I don’t know about you all, but I’m pretty 9/11’d out. I’m looking forward to New York’s newspapers returning to non-remembrance cover stories—you know, the heartwarming stuff like the previous week’s “24 Shot in 24 Hours.” Certainly, those of us who were here don’t need a reminder in order to remember. That said, with all the talk of “ten years” later and the general consensus that publishing is in a time of CATASTROPHIC CHANGE!!!!, I admit to feeling mildly reflective. But maybe it’s just an autumn thing since just last week, Michael’s nostalgia-meter was set off by the back to school season.
As Michael mentioned, the more things change, the more they stay the same. We’ve heard repeatedly about the oncoming death of publishing. Audio books were declared dead. Fiction was declared dead. And the printed word in general? That’s died and come back more times than I can count. Publishers shuffled and reshuffled their imprints. Hundreds of people were laid off. Many of them abandoned publishing as it was going to pot. They were replaced by younger versions of themselves, some of whom are already abandoning ship to get into a more secure industry. Others will stick around forever. Erotica was going to be the next big thing for about half a second. Vampires were declared “over” before Twilight even hit the shelves. Chick-lit was all anyone was buying until no one would touch it. Several books that went to auction for six-figures were called “the last of a dying breed.” The plight of the midlist author was talked about endlessly by any midlist author whose books weren’t succeeding. And in this exact moment, ebooks are changing everything about everything. Except that they aren’t. The publishing industry has always existed to get work from authors to readers in its best and most profitable form. The heart of the industry was never in printing costs and paper stock—it was in the distribution of words and ideas. And listen, while I trust the internet for a lot of things, I don’t think crowdsourcing slush piles will be an effective way of deciding what books break out and what gets lost to the ether.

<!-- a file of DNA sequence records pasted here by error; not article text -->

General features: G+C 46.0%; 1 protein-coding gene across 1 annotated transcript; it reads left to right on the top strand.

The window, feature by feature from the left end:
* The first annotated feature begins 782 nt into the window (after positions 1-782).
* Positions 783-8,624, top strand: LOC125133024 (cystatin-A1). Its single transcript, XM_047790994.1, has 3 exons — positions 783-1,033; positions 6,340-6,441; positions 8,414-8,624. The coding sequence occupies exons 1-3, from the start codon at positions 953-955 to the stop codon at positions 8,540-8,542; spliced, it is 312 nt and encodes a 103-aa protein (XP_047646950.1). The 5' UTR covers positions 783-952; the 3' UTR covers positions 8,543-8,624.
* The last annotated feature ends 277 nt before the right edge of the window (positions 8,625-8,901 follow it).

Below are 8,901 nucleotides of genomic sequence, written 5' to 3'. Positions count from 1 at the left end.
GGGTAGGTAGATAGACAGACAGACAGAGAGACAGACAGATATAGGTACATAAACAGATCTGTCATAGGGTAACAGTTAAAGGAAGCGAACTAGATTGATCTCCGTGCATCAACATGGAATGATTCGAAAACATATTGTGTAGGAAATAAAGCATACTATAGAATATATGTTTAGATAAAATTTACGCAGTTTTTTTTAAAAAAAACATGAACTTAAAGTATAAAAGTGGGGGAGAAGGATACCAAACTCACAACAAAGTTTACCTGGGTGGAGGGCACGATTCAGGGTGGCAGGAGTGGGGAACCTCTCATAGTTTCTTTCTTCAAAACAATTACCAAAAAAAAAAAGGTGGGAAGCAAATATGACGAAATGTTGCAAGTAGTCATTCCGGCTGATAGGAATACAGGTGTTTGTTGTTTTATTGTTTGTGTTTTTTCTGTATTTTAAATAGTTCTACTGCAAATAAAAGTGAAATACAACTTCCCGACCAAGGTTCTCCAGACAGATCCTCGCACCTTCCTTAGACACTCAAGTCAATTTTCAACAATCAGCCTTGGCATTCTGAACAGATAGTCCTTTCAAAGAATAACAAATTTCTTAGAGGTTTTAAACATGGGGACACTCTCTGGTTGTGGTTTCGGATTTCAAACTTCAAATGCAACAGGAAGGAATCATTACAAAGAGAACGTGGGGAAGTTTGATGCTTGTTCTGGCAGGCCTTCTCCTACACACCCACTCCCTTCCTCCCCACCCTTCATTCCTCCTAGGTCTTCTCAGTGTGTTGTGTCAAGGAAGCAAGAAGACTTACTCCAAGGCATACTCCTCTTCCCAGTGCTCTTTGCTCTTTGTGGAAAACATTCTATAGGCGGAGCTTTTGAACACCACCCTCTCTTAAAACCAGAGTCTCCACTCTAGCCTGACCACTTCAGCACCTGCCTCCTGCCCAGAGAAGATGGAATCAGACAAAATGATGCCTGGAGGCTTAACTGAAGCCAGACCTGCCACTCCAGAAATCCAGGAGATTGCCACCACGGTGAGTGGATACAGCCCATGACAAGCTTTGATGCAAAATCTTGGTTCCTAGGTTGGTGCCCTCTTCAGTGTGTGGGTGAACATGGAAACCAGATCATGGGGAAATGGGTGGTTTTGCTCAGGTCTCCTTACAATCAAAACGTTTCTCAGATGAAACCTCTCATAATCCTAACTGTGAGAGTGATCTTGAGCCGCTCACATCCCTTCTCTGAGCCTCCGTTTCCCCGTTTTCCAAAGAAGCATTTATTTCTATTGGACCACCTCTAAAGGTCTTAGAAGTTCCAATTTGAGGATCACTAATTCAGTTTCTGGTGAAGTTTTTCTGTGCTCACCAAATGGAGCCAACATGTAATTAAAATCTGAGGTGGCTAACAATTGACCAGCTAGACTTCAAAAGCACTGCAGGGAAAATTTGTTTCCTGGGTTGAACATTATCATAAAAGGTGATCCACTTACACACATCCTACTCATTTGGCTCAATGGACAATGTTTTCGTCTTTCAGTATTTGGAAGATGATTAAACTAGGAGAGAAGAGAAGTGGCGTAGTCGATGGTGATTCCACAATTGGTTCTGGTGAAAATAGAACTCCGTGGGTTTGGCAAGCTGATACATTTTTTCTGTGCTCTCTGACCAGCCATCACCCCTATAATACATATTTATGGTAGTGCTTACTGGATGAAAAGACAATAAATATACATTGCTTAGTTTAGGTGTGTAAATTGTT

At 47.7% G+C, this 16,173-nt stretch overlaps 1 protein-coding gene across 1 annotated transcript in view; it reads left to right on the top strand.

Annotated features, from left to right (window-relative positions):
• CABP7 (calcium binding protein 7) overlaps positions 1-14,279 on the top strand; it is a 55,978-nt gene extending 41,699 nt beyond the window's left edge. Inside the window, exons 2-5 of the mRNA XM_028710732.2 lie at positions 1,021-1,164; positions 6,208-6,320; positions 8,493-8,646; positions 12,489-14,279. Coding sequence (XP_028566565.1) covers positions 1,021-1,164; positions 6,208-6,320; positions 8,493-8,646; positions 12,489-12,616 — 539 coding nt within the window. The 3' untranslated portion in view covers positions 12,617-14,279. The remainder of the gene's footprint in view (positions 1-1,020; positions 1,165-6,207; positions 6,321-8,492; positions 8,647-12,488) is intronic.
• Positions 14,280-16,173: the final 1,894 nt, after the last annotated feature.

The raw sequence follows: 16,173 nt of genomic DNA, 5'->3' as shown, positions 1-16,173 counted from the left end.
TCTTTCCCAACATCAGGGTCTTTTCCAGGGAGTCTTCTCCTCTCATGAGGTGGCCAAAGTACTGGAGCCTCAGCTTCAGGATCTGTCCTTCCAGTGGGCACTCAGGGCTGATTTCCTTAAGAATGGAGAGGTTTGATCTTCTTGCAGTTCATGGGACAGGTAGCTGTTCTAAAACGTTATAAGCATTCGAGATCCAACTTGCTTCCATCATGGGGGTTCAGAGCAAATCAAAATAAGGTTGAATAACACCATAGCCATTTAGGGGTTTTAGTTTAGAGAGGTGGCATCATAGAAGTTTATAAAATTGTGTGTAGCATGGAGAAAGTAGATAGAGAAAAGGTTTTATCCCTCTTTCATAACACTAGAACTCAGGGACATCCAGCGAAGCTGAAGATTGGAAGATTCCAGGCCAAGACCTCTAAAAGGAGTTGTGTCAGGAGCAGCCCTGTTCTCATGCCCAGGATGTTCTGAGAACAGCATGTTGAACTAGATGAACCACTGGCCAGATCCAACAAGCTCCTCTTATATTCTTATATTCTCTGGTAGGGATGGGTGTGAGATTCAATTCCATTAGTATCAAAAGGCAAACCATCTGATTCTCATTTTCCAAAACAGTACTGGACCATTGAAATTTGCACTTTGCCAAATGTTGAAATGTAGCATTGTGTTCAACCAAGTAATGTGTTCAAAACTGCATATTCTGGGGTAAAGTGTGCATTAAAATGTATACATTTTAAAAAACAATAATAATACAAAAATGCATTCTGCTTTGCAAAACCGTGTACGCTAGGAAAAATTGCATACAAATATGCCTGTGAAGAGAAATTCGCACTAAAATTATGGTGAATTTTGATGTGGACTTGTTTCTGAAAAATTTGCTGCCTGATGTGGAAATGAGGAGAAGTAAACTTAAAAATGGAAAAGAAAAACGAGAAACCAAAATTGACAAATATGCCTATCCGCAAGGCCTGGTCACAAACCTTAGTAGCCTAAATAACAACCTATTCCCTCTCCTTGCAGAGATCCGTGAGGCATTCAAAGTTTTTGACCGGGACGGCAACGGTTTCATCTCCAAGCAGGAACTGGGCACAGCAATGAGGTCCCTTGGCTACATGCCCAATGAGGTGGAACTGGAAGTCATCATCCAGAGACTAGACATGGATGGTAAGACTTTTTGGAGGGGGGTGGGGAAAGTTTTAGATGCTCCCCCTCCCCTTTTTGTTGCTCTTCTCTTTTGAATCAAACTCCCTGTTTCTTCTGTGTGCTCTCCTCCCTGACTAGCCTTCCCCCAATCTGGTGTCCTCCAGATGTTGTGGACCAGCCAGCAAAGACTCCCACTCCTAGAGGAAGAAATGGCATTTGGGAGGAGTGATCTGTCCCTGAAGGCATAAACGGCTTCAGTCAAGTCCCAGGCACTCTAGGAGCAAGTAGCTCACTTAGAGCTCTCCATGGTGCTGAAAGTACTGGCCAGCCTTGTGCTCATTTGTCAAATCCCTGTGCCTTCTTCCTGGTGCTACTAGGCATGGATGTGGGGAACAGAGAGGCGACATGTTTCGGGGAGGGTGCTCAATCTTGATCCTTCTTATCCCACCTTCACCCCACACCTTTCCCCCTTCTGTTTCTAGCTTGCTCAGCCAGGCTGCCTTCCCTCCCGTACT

Long story short, I work in an industry that looks and feels different than it did ten years ago, but the essentials remain the same. I’ll keep looking for great books and working with authors to build the most creatively and financially successful careers that they can have.